Judges for the Australian-led competition will chose five companies to be given hundreds of thousands of dollars in grant money to further develop their prototypes next year.
The Australian government working with the U.S. Army is challenging high-tech businesses to come up the ultimate military machine, a robot for dangerous operations.
The remote-controlled robots are needed to help soldiers fight in extremely dangerous and unpredictable urban combat areas, Australian government officials said.
The robots will not carry guns but will be "fully autonomous ground vehicle systems," likely tracked-based designs, "that can be deployed effectively in military operations and civilian emergency situations," according to the U.S. Defense Department.
Their mission will be more surveillance than combat, and they will seek to detect dangers such as mines, chemical weapons, human movement and also perform complete visual scanning of battle areas.
They will be the land equivalent of the increasingly popular remotely piloted and unmanned airplanes, such as the Northrop Grumman RQ-4 Global Hawk now used in combat zones. Less sophisticated versions of the so-called drone planes have civilian applications such as for reconnaissance within extensive forest fire areas.
Greg Combet, Australia's minister for defense personnel, materiel and science, launched the million-dollar international competition known the Multi-Autonomous Ground-robotic International Challenge. MAGIC is being organized by Australia's Defense Science & Technology Organization in partnership with the U.S. Department of Defense.
"The first five short-listed competitors will each receive research grants of $100,000 to develop their proposals into prototypes," Combet said in a written government statement.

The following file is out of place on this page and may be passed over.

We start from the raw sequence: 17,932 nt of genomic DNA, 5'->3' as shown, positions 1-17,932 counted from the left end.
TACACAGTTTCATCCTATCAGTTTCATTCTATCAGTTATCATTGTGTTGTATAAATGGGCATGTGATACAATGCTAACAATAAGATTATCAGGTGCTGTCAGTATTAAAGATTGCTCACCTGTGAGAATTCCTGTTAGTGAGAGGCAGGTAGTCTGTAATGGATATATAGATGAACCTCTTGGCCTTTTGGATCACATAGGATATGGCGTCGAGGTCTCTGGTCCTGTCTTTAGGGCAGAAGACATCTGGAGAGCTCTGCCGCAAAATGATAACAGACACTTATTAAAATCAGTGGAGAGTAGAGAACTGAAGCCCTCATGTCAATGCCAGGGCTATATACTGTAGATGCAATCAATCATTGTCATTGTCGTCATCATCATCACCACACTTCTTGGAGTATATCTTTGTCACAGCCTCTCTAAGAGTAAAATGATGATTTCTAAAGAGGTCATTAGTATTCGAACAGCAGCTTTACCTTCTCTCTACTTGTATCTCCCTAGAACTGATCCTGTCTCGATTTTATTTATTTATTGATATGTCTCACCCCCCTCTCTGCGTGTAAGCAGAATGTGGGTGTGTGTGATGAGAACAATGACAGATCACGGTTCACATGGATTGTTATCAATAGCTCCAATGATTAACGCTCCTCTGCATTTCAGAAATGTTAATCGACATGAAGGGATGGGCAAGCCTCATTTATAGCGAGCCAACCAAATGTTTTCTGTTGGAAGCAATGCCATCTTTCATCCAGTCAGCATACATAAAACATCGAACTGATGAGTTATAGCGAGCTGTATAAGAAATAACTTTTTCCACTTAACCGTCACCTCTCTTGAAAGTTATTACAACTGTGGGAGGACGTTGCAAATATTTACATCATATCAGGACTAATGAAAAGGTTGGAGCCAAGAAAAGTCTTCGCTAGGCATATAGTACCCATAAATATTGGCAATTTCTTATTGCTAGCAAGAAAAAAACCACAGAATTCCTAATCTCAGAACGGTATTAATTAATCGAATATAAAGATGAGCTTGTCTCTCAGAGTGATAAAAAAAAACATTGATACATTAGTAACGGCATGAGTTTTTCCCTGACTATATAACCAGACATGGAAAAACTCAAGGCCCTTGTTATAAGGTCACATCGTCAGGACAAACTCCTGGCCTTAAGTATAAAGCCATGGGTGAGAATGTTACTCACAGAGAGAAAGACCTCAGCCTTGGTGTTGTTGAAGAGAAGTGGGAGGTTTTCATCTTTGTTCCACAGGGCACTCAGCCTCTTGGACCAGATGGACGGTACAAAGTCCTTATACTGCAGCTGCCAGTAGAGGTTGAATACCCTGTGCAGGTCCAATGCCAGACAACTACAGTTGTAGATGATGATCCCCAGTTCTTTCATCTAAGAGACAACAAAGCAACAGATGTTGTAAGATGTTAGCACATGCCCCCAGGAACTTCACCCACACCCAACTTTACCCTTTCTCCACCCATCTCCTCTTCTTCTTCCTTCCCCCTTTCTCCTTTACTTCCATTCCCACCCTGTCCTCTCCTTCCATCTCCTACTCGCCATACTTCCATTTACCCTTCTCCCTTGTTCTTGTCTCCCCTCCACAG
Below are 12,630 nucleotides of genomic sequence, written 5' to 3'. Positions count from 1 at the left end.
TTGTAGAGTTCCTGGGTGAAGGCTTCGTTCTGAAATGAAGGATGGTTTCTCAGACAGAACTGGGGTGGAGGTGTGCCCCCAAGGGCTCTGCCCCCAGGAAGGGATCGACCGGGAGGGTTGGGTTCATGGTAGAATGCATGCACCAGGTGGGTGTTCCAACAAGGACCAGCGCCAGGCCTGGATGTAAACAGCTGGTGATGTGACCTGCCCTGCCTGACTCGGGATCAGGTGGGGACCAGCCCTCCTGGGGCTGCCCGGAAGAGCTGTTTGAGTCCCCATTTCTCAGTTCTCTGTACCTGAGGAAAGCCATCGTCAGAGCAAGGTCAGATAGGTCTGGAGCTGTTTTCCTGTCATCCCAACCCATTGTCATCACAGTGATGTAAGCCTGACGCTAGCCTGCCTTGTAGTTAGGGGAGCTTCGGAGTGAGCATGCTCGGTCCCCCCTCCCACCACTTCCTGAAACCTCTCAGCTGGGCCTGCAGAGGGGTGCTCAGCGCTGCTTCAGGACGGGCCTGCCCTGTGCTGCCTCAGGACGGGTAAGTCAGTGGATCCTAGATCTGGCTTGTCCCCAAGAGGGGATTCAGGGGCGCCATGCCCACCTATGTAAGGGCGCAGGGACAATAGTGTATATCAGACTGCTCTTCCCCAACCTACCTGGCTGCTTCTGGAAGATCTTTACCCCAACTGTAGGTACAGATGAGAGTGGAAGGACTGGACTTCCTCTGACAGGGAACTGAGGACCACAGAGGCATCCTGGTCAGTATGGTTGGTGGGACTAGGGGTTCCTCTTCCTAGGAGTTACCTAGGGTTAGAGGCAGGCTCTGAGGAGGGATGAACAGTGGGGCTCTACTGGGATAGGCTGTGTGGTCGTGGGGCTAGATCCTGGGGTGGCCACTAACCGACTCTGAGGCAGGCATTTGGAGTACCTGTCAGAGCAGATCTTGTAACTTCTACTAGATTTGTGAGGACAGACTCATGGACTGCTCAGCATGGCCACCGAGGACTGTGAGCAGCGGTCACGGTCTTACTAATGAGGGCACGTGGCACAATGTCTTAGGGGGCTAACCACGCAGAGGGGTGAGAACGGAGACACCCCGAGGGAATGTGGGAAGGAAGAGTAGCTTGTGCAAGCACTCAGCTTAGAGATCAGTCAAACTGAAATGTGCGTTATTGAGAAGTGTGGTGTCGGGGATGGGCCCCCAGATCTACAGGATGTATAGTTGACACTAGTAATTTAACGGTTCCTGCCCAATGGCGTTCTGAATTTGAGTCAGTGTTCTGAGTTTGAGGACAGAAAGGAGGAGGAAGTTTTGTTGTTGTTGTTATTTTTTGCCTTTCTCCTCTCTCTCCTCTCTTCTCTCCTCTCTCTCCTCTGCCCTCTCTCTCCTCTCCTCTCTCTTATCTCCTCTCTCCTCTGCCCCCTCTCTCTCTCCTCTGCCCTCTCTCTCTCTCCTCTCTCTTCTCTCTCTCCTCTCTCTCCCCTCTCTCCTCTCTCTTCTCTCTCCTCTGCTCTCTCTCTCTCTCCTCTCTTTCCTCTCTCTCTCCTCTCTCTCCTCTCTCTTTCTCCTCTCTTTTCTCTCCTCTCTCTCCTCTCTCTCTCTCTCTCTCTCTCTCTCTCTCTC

To complete the MAGIC challenge the robots must accurately and completely explore and map the challenge area, locate, classify and recognize all simulated threats and, finally, do all this within three and half hours.
"After they have successfully demonstrated their prototypes at a location in South Australia next year, the top three finalists will receive research awards of $750,000, $250,000 and $100,000 respectively."
The finalists will then present their projects, including detailed engineering plans, at the Land Warfare Conference in Brisbane from Nov. 15-19, 2010. The conference is Australia's major annual event for users, providers, academics, designers and manufacturers to meet and exchange visionary ideas on land systems.
The Australian government said that MAGIC is a "unique opportunity to qualify for further funding under the U.S. Joint Concept Technology Demonstrator Program, so that their prototypes can be transitioned into operational capability."
If an Australian competitor is among the top three finalists, it would also be considered for funding under the Capability & Technology Demonstrator Program managed by DSTO.
The U.S. military already uses a robot, the PackBot series manufactured by iRobot based in Bedford, Mass.
PackBots are designed for situational awareness, reconnaissance and explosive ordnance disposal. More than 2,000 PackBots are operational in Iraq and Afghanistan, according to iRobot, maker of the domestic robot Scooba, which scrubs and cleans hard floors.
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